The Kiplinger Tax Letter Recap
DONATIONS: If you are 70 1/2 or older, consider making the donation from your IRA. You can transfer up to $100,000 annually from a traditional IRA directly to a charity. The charitable transfers count as all or part of your required minimum distributions, but unlike other IRA payouts, these direct gifts are not added to your taxable income. This can be a great way to get a tax benefit from a charitable gift even if you don’t itemize.
In addition, this tactic, unlike taking the distribution and then making the contribution, doesn’t increase your AGI so it can be beneficial to taxpayers that have Social Security Benefits, Rental Losses, IRA contributions, medical expenses, miscellaneous itemized deductions, health care subsidy, adoption expenses, education expenses, child care expenses, education loan interest, earned income credit, personal exemptions, 3.8% investment surtax, Medicare surcharge, and retirement credit. David M. Snyder, CPA
TAX DEBTS: The IRS went after a taxpayer’s transfer of real estate. A woman who owed over $2 million in back taxes conveyed real property worth $400,000 to her grandson for no consideration. At the time of the transfer, she had no other significant assets. The IRS asked the court to set aside the transfer, claiming it was a fraudulent conveyance under state law. The IRS sought foreclosure and sale of the property. The court sided with the IRS.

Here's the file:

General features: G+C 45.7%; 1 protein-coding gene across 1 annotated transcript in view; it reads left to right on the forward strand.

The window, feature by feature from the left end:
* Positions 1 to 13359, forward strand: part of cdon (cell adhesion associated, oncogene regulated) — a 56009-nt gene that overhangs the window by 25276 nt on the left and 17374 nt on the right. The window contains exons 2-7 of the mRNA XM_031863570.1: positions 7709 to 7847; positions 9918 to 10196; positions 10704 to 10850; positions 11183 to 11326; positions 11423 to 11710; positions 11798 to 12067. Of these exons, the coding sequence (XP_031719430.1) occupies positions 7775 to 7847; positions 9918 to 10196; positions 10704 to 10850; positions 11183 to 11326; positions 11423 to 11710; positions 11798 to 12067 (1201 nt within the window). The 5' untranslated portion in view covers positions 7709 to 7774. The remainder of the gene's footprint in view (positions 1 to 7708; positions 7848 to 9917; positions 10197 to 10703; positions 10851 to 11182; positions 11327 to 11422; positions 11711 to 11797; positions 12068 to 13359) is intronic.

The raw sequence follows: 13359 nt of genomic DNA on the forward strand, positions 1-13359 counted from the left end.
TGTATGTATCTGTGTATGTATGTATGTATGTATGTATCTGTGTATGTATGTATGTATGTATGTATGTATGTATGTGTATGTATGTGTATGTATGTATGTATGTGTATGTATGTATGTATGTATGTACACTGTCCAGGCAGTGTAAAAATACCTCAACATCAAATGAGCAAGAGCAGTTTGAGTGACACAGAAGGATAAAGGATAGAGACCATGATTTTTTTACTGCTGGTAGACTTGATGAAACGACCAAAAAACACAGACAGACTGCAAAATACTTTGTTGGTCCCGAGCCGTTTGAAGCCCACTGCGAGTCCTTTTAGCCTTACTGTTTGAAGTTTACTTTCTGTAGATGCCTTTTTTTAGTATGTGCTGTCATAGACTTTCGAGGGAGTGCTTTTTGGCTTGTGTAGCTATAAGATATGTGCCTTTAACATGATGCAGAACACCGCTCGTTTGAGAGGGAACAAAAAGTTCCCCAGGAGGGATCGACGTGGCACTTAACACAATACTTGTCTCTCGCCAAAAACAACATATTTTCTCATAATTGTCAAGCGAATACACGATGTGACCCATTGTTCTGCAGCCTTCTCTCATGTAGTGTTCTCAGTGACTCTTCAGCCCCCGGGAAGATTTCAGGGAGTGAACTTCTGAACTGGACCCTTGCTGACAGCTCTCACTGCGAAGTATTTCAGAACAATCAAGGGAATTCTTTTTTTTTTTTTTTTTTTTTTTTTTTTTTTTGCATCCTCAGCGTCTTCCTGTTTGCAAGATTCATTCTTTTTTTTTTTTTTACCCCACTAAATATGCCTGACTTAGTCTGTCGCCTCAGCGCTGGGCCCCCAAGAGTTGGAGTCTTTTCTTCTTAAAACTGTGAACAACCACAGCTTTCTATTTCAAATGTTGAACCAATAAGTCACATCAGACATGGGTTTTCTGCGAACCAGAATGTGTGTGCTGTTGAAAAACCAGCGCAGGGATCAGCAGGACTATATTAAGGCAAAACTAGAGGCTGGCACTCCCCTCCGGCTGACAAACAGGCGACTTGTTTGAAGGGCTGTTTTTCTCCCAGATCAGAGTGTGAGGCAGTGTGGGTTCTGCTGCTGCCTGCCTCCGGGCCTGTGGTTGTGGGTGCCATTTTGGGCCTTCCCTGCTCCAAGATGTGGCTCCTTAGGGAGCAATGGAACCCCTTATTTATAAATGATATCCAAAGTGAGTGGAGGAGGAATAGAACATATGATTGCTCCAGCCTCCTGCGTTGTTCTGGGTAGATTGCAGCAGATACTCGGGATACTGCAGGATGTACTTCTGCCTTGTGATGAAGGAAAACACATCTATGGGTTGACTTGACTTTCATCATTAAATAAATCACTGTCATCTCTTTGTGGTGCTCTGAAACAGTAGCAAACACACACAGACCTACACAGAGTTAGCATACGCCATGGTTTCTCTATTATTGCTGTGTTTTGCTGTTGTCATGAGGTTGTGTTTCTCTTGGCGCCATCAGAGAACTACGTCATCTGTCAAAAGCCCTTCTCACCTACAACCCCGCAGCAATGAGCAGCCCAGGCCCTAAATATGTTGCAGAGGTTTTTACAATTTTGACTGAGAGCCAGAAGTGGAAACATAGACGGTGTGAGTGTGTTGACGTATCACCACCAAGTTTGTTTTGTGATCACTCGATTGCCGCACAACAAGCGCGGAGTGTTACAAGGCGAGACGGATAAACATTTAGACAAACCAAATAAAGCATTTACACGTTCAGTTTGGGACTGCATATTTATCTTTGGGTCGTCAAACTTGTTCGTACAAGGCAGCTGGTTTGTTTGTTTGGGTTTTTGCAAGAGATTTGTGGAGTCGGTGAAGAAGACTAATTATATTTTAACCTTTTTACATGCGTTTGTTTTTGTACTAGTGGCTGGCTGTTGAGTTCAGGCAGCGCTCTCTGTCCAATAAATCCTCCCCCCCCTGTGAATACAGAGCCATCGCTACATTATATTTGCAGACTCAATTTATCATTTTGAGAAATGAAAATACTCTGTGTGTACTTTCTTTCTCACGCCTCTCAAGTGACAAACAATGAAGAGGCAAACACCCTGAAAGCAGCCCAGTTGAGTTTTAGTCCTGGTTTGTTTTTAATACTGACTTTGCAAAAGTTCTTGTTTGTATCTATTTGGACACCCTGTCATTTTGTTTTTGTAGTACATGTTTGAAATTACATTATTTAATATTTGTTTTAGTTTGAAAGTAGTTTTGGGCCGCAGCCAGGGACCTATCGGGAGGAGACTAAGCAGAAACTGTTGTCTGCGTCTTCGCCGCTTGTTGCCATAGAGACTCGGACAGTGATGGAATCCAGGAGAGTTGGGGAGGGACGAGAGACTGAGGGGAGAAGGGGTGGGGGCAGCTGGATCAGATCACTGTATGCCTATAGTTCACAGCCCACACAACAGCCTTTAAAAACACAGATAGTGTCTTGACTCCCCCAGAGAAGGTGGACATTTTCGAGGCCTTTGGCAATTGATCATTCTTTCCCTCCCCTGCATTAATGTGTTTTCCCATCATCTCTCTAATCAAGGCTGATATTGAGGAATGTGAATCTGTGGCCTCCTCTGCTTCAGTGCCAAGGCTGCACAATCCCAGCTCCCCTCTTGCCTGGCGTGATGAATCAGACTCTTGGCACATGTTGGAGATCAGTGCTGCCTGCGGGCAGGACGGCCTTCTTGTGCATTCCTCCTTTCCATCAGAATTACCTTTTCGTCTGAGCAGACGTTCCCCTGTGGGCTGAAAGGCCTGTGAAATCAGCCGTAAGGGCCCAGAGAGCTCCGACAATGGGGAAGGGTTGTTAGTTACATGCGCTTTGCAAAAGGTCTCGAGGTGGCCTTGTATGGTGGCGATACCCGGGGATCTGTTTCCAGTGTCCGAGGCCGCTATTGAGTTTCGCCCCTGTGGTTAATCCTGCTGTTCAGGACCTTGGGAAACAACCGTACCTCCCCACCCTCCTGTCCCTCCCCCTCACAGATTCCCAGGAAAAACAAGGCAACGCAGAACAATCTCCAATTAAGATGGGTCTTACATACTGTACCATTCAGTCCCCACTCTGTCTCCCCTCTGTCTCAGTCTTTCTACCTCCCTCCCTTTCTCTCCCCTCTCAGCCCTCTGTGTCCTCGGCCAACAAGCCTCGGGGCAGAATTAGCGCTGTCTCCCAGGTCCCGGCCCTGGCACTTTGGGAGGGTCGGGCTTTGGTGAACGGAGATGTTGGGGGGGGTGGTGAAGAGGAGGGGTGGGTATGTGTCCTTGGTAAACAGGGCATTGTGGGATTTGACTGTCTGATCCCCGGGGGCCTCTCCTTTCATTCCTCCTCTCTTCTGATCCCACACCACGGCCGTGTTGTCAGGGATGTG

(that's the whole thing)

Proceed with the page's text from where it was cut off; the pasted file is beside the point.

I wonder what happened to all the income that generated over $2M of taxes and why she only had $400k of assets. David M. Snyder, CPA
PAYROLL TAXES: The Tax Court decided a case involving a property manager that was being treated as an independent contractor. His work on-site at the apartment complex consists of leasing available units, collecting rents, doing maintenance and many other duties. He requires little to no supervision in his daily work. However, the owner has the right to direct his performance. He owns some tools, but most belong to the company. He gets paid monthly and can be let go at any time. The court decided that the property manager is an employee and not an independent contractor and that the firm must comply with the employment tax rules and issue him a W-2.
The IRS can go back three years to assess payroll taxes, penalties and interest. There can also be payroll benefits ramifications. David M. Snyder, CPA
David M. Snyder, CPA, ASBC
The Tax Axe, LLC